Abba's last album. 1982. The year I was into playing most of my music on a brand new (Xmas 1981) Binatone clock radio. It was stereo, but one of the speakers was really quiet and the other totally distorted. I played The Police 'Ghost In The Machine' on it until it got chewed up. I also used to tape songs from the charts, thing's I'd never agin listen to, like Culture Club's 'Church of the Poisoned Mind'.
("You were lucky", said Duggie, "I had to play my stuff on my Aunty's ancient Radiogram, it was like a sideboard with a record player inside."
"'spose so Dug," I said, "at least I could lay in bed and chill out to the fuzzy noise until the alarm went off for me paper round.")
Back to 'The Visitors'. The band members are divorced and sitting in separate parts of a gloomy room on the cover. Each looks into their own solo distance. Benny and Bjorn are grouped closely together around a pillar. Both now bearded, probably well into writing the musical 'Chess'.
And, you know, the track that I was obssessed by was 'The Visitors." Me and my cousin used to attempt to play it on the guitar. It's got loads of parts to it like a mini-opera.
Now I think about it, the whole LP is full of darkness and loss...it feels like the end. Especially when compared to something like 'Super Trouper', but, then again, that album's got 'Happy New Year' and 'The Winner Takes It All' on it (not the quiz game compered by Jimmy Tarbuck - nobody under 35 will get that reference, by the way).
Even 'Super Trouper' itself is all about loneliness (albeit the loneliness of a millionaire singer in a hotel room). Come to think of it, most Abba stuff is shading it between happiness and despair...
("Hold on man," says Duggie, "this is Abba we're talking about - what are you gonna be like when we get to someone heavy...like Donovan!")
Then you've got the Bjorn specials like 'Two For The Price Of One' a sub-Eurovision Song Contest ditty with lyrics like "If you dream of/the girl for you/then call us and get two for the price of one." You see, the guy they're singing about has a "trivial occupation" because he "cleaned the platforms of the local railway staion." Nowadays such lyrics may well cause industrial action by a large trades union, or at the very least lead to an apology by the BBC, who seem to apologise for most things these days.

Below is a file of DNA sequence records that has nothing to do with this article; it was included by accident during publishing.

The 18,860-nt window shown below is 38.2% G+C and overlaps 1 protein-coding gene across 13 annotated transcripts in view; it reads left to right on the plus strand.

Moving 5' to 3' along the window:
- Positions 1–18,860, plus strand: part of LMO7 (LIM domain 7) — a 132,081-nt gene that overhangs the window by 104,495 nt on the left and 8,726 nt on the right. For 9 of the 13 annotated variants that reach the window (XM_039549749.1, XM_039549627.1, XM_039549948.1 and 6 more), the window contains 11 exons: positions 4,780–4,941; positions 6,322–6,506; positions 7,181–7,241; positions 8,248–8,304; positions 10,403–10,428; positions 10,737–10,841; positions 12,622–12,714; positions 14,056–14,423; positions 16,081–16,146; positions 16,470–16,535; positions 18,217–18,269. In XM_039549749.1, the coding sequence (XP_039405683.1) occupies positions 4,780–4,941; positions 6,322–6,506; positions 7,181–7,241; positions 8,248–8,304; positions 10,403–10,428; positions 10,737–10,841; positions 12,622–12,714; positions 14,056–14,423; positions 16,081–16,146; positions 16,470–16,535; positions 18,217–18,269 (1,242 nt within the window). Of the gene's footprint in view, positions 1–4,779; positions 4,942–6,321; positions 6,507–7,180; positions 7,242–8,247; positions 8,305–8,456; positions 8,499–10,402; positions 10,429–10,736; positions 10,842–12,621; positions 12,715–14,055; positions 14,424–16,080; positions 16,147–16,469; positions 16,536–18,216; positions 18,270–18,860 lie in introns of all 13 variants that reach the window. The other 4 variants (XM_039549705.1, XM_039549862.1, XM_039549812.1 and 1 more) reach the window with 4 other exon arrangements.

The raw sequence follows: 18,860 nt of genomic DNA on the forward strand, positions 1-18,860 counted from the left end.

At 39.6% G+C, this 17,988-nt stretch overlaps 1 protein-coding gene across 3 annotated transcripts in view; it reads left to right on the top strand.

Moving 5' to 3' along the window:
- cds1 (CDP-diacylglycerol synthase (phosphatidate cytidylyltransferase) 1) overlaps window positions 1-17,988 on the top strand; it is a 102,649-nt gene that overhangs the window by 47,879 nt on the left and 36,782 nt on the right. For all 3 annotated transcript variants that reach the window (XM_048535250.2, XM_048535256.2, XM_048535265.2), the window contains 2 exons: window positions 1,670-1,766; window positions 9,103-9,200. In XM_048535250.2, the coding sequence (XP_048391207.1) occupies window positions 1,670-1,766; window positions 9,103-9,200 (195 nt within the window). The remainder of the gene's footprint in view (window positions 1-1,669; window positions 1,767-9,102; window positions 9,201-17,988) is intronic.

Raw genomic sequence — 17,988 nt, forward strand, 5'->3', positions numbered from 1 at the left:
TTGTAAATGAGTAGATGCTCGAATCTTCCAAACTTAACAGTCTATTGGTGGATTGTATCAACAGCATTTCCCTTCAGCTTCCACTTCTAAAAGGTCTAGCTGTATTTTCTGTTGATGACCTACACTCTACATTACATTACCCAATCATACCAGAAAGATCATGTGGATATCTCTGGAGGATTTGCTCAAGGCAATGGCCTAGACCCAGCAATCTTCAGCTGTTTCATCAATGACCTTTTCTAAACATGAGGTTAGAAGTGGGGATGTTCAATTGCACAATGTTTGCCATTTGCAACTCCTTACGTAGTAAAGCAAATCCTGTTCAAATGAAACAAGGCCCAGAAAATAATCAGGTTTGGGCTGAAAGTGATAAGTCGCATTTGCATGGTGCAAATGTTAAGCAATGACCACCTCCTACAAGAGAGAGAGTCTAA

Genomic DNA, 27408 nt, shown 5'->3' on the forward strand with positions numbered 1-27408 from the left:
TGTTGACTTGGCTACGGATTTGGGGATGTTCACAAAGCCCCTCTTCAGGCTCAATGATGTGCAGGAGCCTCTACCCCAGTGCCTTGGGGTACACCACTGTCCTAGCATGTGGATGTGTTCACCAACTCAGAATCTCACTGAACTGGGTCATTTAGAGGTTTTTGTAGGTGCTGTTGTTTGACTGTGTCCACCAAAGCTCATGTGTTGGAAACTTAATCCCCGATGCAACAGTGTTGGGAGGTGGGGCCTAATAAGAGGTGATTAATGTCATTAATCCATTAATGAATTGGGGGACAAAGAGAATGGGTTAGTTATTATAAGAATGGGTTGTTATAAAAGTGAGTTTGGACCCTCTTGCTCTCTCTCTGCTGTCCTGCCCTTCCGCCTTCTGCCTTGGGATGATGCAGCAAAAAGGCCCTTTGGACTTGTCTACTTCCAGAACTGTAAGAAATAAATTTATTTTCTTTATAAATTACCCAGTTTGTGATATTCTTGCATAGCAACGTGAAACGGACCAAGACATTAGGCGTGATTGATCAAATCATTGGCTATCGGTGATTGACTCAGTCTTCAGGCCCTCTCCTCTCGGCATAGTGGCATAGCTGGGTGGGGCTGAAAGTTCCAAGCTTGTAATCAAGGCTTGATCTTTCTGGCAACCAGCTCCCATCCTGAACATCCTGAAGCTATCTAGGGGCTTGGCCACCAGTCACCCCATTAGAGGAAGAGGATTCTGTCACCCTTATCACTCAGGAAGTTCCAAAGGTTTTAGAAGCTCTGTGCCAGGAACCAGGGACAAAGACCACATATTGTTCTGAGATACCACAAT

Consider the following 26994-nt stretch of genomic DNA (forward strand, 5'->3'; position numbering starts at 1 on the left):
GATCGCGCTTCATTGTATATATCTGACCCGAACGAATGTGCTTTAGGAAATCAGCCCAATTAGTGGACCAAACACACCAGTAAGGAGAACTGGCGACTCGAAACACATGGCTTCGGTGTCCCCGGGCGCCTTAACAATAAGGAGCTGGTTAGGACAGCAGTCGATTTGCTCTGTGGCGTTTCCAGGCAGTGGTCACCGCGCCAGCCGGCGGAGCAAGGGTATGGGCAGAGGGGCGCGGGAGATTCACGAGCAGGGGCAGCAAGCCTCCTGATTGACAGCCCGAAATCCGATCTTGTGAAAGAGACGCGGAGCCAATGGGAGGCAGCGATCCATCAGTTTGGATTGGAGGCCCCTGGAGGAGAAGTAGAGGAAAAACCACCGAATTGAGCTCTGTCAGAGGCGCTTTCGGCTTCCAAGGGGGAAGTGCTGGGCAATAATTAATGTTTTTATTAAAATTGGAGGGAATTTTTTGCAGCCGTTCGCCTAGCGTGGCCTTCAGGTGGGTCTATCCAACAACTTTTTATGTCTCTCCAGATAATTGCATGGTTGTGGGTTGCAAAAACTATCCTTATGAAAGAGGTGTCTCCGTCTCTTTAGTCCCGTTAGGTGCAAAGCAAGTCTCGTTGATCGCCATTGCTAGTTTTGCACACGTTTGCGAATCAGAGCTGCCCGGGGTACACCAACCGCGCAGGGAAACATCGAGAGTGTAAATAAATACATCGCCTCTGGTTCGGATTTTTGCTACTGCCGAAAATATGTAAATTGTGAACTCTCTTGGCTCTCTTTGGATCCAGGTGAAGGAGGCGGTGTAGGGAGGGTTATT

My cousin was into 'When All Is Said And Done'. He read the lyrics like a poem. In '82, I was more into Iron Maiden. I disliked that kind of sentimental slush. When I hear the track now it really makes me tearful (ok, yeah, I cry - alright?)
This is the thing about record collections: like good books, they grow with you. You get different things out of the music as you stumble through your life...
("Get off this one, crikey, or I'm gonna jump in the canal!" says Duggie. "Hey man," I say "It's not a canal. It's not man made, it's a river")
For Duggie's sake, I'll skip the rest of the record. Just want to mention two things. One is the fantastic 'ABBA '82' offers on the sheet inside. Great things like an Abba bag (a cheap looking sports holdall with a bad copy of the ABBA logo written on the sides) only £7.50 - including P&P. There's an excellent T Shirt and Sweatshirt, £4.50 and £8.50 respectively. All quite pricey - I'm sure you could get a sweat-inducing 100% nylon Cagoule back then by sending off a few tokens from cornflake packets and £3.99 (also inc. P&P). No Abba logos, though.
The final thing is this - and Duggie, please excuse me once again for being overcome by emotion. ("Heaven help us..." he says). First thing that comes into my head when I think of Abba, is walking to school in 1977, playing the song Fernando in my mind, and for some reason pondering the fact that I would be 32 in the year 2000. Don't know why, but I always remember it...as the autumn leaves swirled around and it feels so poignant now it's 2009...("Yawn. That's the end!" Dug.)